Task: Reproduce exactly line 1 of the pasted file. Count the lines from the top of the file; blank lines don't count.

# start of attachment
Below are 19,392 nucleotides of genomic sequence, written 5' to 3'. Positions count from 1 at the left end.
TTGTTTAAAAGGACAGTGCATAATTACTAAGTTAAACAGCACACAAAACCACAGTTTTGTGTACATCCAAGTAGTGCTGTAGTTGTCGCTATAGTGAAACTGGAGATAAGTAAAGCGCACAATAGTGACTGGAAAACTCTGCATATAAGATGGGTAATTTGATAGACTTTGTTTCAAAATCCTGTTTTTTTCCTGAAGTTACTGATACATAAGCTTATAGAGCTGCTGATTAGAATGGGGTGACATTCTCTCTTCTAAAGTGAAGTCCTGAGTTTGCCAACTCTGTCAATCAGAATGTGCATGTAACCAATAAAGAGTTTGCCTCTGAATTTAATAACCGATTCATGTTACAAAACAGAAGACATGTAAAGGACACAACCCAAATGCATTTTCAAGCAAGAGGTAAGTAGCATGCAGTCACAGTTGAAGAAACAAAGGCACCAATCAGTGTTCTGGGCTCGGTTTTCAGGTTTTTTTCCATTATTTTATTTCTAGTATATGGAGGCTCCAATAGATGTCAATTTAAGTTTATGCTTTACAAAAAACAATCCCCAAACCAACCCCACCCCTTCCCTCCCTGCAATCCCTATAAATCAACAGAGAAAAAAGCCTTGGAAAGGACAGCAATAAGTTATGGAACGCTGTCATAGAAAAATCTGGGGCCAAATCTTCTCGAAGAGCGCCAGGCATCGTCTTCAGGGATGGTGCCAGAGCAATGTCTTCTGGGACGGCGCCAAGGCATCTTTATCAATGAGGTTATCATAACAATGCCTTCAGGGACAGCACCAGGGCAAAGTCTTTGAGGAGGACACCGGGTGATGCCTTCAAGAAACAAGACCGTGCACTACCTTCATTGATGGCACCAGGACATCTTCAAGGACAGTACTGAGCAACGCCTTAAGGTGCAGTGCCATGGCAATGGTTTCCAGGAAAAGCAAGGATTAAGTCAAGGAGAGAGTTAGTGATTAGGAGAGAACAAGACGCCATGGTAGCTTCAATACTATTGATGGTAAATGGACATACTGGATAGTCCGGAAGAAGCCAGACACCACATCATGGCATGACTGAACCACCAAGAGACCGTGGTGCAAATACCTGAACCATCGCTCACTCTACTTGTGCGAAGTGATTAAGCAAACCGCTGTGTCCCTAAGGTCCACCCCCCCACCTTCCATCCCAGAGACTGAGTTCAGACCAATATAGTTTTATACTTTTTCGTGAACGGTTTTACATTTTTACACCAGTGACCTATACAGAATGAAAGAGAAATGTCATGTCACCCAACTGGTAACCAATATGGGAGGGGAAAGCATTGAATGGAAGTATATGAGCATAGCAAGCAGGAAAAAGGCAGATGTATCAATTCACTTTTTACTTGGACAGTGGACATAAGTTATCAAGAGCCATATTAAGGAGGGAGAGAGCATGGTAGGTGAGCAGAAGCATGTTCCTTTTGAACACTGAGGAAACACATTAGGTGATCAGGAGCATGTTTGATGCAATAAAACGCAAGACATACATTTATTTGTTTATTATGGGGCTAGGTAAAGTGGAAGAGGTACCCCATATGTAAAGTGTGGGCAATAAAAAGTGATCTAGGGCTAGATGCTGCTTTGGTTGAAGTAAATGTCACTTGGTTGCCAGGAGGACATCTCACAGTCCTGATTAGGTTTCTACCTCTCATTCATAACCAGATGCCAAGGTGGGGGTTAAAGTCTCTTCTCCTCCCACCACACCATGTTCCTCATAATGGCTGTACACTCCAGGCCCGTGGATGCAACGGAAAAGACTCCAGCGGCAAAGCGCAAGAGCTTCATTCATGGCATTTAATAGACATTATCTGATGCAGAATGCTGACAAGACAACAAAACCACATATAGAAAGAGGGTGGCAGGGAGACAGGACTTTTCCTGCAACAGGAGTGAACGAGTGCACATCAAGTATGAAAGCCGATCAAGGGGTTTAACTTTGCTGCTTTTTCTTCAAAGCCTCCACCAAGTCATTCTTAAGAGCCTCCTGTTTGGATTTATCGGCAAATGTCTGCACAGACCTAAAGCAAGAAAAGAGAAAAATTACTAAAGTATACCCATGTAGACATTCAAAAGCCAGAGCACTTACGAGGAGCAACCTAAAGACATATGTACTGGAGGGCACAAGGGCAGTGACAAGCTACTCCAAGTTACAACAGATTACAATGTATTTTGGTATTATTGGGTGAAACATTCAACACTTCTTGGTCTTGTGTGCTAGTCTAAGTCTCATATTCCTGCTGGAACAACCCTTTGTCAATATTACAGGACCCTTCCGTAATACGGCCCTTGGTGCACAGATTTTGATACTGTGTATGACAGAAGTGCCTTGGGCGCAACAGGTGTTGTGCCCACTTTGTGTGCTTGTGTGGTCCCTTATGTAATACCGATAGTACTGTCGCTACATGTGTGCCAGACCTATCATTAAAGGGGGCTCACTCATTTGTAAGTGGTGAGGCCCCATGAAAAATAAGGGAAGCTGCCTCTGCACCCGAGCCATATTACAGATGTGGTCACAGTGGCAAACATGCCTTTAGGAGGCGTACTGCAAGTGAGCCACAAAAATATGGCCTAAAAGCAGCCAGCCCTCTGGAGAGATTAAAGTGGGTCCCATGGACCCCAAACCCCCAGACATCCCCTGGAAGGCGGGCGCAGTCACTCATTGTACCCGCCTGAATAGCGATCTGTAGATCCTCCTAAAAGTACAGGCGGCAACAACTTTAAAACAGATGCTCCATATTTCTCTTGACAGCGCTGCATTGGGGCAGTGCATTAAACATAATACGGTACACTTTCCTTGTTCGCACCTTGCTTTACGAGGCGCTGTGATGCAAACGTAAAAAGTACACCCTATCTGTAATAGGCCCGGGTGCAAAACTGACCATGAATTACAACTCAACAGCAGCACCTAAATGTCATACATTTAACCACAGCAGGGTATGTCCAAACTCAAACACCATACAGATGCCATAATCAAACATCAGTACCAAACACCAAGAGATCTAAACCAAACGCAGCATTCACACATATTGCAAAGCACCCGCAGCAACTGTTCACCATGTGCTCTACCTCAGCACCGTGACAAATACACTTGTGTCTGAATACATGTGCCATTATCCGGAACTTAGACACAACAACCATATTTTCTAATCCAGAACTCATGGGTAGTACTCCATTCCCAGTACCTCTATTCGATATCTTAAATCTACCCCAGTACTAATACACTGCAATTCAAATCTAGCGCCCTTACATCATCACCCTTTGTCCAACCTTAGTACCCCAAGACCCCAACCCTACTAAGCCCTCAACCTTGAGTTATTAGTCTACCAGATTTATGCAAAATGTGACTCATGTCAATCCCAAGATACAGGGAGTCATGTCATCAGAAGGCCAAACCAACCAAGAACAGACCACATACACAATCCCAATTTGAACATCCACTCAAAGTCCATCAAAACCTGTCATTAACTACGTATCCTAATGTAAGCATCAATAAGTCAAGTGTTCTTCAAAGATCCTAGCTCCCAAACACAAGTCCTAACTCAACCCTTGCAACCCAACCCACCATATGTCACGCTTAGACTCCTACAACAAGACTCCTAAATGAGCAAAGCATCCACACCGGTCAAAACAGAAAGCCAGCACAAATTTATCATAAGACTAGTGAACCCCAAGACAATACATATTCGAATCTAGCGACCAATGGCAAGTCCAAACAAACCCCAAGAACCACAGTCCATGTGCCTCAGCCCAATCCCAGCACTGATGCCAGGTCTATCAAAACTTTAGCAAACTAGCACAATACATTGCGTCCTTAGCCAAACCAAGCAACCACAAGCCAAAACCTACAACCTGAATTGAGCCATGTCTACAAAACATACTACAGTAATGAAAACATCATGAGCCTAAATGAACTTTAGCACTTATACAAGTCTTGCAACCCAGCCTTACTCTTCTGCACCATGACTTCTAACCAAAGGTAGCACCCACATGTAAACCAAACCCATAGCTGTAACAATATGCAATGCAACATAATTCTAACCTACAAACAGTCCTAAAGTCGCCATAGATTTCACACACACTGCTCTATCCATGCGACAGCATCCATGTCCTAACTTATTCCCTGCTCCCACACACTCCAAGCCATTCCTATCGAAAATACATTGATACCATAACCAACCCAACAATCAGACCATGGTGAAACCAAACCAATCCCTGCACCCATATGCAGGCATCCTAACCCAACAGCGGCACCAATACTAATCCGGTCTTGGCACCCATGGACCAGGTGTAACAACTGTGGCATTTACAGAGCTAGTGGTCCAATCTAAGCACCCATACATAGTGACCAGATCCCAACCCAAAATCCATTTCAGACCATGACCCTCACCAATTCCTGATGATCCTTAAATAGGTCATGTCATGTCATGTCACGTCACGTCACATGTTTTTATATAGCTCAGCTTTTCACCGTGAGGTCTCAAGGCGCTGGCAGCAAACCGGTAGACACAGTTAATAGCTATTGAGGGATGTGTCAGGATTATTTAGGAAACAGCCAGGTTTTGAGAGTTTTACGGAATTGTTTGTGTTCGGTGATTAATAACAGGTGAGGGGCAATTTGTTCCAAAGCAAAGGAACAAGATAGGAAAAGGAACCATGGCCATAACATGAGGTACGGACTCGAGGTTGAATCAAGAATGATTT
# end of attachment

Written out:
Below are 19,392 nucleotides of genomic sequence, written 5' to 3'. Positions count from 1 at the left end.